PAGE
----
We have been away for a week in West Wales and in our absence an awful lot of water has fallen from the skies. The ponds are now refilled and looking admirably good:
It rained a lot in Wales as well, turning the gentle, babbling rivers into terrifying, raging torrents. One of the aims of the holiday was to photograph Otters and this is the best we could achieve before the rivers got too scary:
Luckily, one of us had the foresight to tie the cameras to bits of vegetation higher on the bank with boot laces. But for that, all three cameras would have been lost as the rivers rose three feet in an hour.
Back in the meadows, it has been quite an exceptional autumn in terms of bird movements. Flocks of Siskin, Crossbill and Lesser Redpoll have been moving up and down the coast although it is not really known if they are coming in, going out or just moving around.
In the last week the bird ringers have caught over 50 Lesser Redpoll – a bird which we hadn’t seen here before and so has now gone onto the bird list at number 83.
They also caught some Swallows:
There have been lots of Crossbill flying over, including a group of about 15 landing briefly in one of the Scots Pines. They also spotted a male and female Stonechat in the hedgerow – now added as species number 84 on the list.
On the day we returned, they started the morning’s ringing in a most flamboyant style by catching a much sought-after rarity – a Yellow-Browed Warbler:
This was then followed up with a Firecrest, another exciting bird:
They caught 59 birds during the morning which included 27 Lesser Redpoll ands 5 Robin. Apparently a lot of Robins arrived in this part of the country last week.
Going through the photos taken by the trail cameras while we were away, there was this blurry image of an Owl:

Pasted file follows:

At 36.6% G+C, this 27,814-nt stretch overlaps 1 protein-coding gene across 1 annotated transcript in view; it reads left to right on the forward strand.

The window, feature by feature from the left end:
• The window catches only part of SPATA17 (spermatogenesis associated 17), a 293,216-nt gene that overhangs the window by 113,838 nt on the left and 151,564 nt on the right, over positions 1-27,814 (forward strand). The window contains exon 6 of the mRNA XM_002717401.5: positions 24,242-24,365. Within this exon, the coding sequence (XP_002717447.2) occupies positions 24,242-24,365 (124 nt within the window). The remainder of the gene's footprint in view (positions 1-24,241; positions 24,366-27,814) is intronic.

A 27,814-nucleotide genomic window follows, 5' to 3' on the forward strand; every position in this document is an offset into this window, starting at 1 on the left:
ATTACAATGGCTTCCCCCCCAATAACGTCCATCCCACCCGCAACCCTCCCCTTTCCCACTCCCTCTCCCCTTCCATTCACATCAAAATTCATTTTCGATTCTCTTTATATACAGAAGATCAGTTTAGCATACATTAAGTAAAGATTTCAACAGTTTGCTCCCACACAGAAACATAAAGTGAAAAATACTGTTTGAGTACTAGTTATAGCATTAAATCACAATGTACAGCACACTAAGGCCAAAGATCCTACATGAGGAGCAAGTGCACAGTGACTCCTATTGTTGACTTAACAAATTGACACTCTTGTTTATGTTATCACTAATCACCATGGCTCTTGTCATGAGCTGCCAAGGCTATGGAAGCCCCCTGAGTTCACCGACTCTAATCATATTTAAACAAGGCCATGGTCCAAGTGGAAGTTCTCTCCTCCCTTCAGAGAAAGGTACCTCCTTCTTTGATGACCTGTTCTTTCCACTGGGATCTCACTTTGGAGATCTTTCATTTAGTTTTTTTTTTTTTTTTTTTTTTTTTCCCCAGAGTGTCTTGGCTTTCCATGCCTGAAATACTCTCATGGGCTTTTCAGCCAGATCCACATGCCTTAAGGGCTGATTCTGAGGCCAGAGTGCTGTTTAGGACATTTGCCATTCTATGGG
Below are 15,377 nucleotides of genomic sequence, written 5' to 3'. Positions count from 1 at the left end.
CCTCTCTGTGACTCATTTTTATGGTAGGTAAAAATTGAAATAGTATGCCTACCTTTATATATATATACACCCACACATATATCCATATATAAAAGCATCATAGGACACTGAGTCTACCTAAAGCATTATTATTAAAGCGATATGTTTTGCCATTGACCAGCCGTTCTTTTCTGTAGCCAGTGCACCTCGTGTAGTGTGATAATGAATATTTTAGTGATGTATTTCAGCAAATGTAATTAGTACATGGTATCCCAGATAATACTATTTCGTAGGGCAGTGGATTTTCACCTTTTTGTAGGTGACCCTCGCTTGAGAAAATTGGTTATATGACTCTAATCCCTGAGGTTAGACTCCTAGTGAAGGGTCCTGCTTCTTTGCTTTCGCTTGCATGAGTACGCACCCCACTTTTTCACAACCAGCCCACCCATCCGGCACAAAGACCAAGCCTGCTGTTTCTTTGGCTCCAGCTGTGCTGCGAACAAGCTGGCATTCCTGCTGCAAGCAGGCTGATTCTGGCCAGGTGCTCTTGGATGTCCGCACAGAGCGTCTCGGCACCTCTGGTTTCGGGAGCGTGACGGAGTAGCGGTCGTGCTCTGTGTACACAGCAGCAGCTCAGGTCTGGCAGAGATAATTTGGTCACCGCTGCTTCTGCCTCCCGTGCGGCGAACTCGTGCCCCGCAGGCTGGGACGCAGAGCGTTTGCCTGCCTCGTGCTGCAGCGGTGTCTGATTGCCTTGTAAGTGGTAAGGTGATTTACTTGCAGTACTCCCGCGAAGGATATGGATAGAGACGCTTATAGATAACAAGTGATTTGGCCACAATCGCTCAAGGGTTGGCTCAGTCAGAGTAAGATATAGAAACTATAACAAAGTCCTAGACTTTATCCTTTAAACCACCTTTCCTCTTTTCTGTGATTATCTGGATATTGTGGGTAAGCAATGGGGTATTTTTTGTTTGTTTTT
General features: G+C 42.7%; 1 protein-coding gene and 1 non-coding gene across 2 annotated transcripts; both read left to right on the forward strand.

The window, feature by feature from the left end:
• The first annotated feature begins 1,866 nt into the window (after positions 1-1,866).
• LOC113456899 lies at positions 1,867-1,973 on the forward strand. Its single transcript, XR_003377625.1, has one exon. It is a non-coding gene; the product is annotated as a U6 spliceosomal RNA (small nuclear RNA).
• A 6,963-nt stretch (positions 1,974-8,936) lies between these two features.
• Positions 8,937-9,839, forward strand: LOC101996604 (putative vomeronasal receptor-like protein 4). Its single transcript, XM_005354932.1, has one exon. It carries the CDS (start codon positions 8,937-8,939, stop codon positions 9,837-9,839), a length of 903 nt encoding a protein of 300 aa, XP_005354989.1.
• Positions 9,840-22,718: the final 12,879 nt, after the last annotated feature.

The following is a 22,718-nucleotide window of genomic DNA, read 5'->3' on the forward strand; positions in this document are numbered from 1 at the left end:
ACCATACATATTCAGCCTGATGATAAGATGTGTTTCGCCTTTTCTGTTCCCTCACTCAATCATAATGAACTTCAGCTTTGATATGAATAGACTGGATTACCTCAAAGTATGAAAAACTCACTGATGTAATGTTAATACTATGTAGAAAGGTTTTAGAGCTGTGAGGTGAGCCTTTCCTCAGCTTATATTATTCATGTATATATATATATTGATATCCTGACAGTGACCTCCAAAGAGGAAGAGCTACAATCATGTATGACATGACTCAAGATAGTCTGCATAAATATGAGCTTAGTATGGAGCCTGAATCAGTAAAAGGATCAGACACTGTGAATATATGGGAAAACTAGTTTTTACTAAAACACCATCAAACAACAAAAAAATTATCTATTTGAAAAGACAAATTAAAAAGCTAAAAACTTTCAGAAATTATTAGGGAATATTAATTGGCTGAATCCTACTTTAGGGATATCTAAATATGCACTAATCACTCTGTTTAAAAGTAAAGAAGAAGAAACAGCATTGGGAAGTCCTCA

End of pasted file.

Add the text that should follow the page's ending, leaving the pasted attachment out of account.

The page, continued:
Although we have occasionally seen a Short Eared Owl hunting over the meadows, the usual Owl that we see here is the Tawny. However, the wings of this bird above are much longer than a Tawny’s and so this is either a Short Eared or a Long Eared Owl, both of which also have that noticeable wing bar. Here is the wing of a Long Eared Owl that the Bird Ringer ringed some years ago:
But both the Bird Ringer and the Warden of the Bird Observatory, whose opinion was also sought, are leaning towards our bird being a Short Eared Owl and so, for now, we cannot jubilantly also add Long Eared Owl to our list. Maybe one day.
Although we see Great Spotted Woodpeckers in the wood, it is extremely rare to see them in the meadows:
This cat, looking like a small black Panther, continues to hunt and kill our small Mammals. This first photo looks like something out of ‘His Dark Materials’:
So much of the year is spent longing for more rain that we forget some of the downsides – soggy trail cameras with their lenses fogged with condensation. There were many photos of Sparrowhawks, Kestrels and, yes, even those Stonechats, that I am not including because the picture quality is too awful. However, the moist weather does mean that we all get to enjoy photos of wet cuddly Badger fur:
We always see a lot of the Rose Bedeguar Galls on the Wild Roses in the meadows. The Gall Wasp Diplolepis rosae causes a distortion of the end bud of the plant, turning it onto a mossy looking ball which contains the Wasp larvae. Usually, these galls are no larger than a conker, but we have a prize-winning one in the meadows this year:
Interestingly, this Gall Wasp is parthenogenetic, meaning that the embryos can develop from unfertilised cells. Therefore, fewer than 1% of these Wasps are males which sounds like something from futuristic science fiction.
The cameras in the wood were more protected from the elements by the trees and didn’t suffer the same drenching inflicted on those in the meadows and also in Wales.
Red Deer antlers are made of bone and begin growing in the spring. They can grow at a rate of an inch a day but, with the approach of autumn, the antlers stop growing and calcify in preparation for the rut. They are then shed at the end of winter. The only way to properly age a Red Deer is by looking at its teeth, the number of spikes on the antlers not being a reliable indication. However, to me, this male has all the feel of being a young animal.
While we have been away, the work on the stone groynes down on the beach has been progressing but still appears far from finished. Today, there is yet another barge offshore, loaded with granite and awaiting a favourable tide to offload its cargo onto the beach.
What an enormous amount of work and expense it has been. As we approach winter and storms continue to batter the coast, it will be interesting to see how effective these new groynes prove to be.